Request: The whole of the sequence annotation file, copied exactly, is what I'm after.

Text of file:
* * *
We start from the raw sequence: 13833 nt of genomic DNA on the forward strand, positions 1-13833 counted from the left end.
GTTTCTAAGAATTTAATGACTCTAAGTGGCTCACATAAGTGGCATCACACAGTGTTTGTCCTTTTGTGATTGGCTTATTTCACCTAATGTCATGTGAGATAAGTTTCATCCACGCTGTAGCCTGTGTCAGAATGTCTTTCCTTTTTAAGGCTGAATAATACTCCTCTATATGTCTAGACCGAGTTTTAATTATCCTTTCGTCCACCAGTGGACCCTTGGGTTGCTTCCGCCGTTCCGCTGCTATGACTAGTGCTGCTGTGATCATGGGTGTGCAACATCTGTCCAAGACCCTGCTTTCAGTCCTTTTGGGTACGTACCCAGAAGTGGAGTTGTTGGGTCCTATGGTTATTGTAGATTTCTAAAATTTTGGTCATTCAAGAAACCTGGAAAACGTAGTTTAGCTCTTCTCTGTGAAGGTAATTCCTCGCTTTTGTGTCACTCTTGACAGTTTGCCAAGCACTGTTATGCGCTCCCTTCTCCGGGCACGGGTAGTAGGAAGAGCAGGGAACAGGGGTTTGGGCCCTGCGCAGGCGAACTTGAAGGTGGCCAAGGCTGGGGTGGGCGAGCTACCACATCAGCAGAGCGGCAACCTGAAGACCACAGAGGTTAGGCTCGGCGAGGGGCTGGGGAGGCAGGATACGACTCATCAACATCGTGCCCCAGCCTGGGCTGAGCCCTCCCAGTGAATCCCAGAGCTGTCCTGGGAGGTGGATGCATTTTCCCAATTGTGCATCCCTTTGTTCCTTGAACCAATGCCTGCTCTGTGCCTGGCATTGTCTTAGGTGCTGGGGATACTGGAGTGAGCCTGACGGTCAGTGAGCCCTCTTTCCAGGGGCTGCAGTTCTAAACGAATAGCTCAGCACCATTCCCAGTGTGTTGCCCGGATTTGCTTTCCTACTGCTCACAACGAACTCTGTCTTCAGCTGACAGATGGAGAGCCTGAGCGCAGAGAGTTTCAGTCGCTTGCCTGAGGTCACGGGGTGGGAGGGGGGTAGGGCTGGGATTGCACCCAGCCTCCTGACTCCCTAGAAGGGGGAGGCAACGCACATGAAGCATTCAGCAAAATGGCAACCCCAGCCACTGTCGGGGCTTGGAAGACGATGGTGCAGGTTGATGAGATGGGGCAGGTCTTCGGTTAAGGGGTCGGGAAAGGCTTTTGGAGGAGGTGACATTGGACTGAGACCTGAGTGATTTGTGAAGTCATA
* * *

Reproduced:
We start from the raw sequence: 13833 nt of genomic DNA on the forward strand, positions 1-13833 counted from the left end.
GTTTCTAAGAATTTAATGACTCTAAGTGGCTCACATAAGTGGCATCACACAGTGTTTGTCCTTTTGTGATTGGCTTATTTCACCTAATGTCATGTGAGATAAGTTTCATCCACGCTGTAGCCTGTGTCAGAATGTCTTTCCTTTTTAAGGCTGAATAATACTCCTCTATATGTCTAGACCGAGTTTTAATTATCCTTTCGTCCACCAGTGGACCCTTGGGTTGCTTCCGCCGTTCCGCTGCTATGACTAGTGCTGCTGTGATCATGGGTGTGCAACATCTGTCCAAGACCCTGCTTTCAGTCCTTTTGGGTACGTACCCAGAAGTGGAGTTGTTGGGTCCTATGGTTATTGTAGATTTCTAAAATTTTGGTCATTCAAGAAACCTGGAAAACGTAGTTTAGCTCTTCTCTGTGAAGGTAATTCCTCGCTTTTGTGTCACTCTTGACAGTTTGCCAAGCACTGTTATGCGCTCCCTTCTCCGGGCACGGGTAGTAGGAAGAGCAGGGAACAGGGGTTTGGGCCCTGCGCAGGCGAACTTGAAGGTGGCCAAGGCTGGGGTGGGCGAGCTACCACATCAGCAGAGCGGCAACCTGAAGACCACAGAGGTTAGGCTCGGCGAGGGGCTGGGGAGGCAGGATACGACTCATCAACATCGTGCCCCAGCCTGGGCTGAGCCCTCCCAGTGAATCCCAGAGCTGTCCTGGGAGGTGGATGCATTTTCCCAATTGTGCATCCCTTTGTTCCTTGAACCAATGCCTGCTCTGTGCCTGGCATTGTCTTAGGTGCTGGGGATACTGGAGTGAGCCTGACGGTCAGTGAGCCCTCTTTCCAGGGGCTGCAGTTCTAAACGAATAGCTCAGCACCATTCCCAGTGTGTTGCCCGGATTTGCTTTCCTACTGCTCACAACGAACTCTGTCTTCAGCTGACAGATGGAGAGCCTGAGCGCAGAGAGTTTCAGTCGCTTGCCTGAGGTCACGGGGTGGGAGGGGGGTAGGGCTGGGATTGCACCCAGCCTCCTGACTCCCTAGAAGGGGGAGGCAACGCACATGAAGCATTCAGCAAAATGGCAACCCCAGCCACTGTCGGGGCTTGGAAGACGATGGTGCAGGTTGATGAGATGGGGCAGGTCTTCGGTTAAGGGGTCGGGAAAGGCTTTTGGAGGAGGTGACATTGGACTGAGACCTGAGTGATTTGTGAAGTCATA